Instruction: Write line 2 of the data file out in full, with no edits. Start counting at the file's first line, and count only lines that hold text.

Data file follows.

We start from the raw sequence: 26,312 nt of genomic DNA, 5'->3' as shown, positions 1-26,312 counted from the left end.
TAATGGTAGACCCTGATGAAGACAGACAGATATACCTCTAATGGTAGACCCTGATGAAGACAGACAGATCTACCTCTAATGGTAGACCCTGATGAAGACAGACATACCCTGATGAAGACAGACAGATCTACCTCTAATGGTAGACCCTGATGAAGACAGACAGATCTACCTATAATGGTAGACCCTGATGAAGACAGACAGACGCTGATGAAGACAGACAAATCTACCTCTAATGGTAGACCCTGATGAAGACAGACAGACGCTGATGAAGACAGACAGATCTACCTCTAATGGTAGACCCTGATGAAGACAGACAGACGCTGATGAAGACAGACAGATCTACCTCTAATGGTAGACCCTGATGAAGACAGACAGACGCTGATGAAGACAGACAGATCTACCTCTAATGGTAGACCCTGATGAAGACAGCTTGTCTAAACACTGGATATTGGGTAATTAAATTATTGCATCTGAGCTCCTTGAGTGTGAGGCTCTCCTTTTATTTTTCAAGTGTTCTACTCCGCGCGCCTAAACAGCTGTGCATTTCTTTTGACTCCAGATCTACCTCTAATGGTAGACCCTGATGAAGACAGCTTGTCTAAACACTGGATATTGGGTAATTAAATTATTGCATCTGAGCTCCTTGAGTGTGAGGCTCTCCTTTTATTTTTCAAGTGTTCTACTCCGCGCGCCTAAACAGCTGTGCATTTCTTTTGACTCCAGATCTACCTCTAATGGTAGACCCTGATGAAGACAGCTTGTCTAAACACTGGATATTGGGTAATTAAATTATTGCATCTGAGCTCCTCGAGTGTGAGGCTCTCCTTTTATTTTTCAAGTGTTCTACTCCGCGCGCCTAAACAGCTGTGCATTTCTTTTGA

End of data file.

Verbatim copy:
TAATGGTAGACCCTGATGAAGACAGACAGATATACCTCTAATGGTAGACCCTGATGAAGACAGACAGATCTACCTCTAATGGTAGACCCTGATGAAGACAGACATACCCTGATGAAGACAGACAGATCTACCTCTAATGGTAGACCCTGATGAAGACAGACAGATCTACCTATAATGGTAGACCCTGATGAAGACAGACAGACGCTGATGAAGACAGACAAATCTACCTCTAATGGTAGACCCTGATGAAGACAGACAGACGCTGATGAAGACAGACAGATCTACCTCTAATGGTAGACCCTGATGAAGACAGACAGACGCTGATGAAGACAGACAGATCTACCTCTAATGGTAGACCCTGATGAAGACAGACAGACGCTGATGAAGACAGACAGATCTACCTCTAATGGTAGACCCTGATGAAGACAGCTTGTCTAAACACTGGATATTGGGTAATTAAATTATTGCATCTGAGCTCCTTGAGTGTGAGGCTCTCCTTTTATTTTTCAAGTGTTCTACTCCGCGCGCCTAAACAGCTGTGCATTTCTTTTGACTCCAGATCTACCTCTAATGGTAGACCCTGATGAAGACAGCTTGTCTAAACACTGGATATTGGGTAATTAAATTATTGCATCTGAGCTCCTTGAGTGTGAGGCTCTCCTTTTATTTTTCAAGTGTTCTACTCCGCGCGCCTAAACAGCTGTGCATTTCTTTTGACTCCAGATCTACCTCTAATGGTAGACCCTGATGAAGACAGCTTGTCTAAACACTGGATATTGGGTAATTAAATTATTGCATCTGAGCTCCTCGAGTGTGAGGCTCTCCTTTTATTTTTCAAGTGTTCTACTCCGCGCGCCTAAACAGCTGTGCATTTCTTTTGA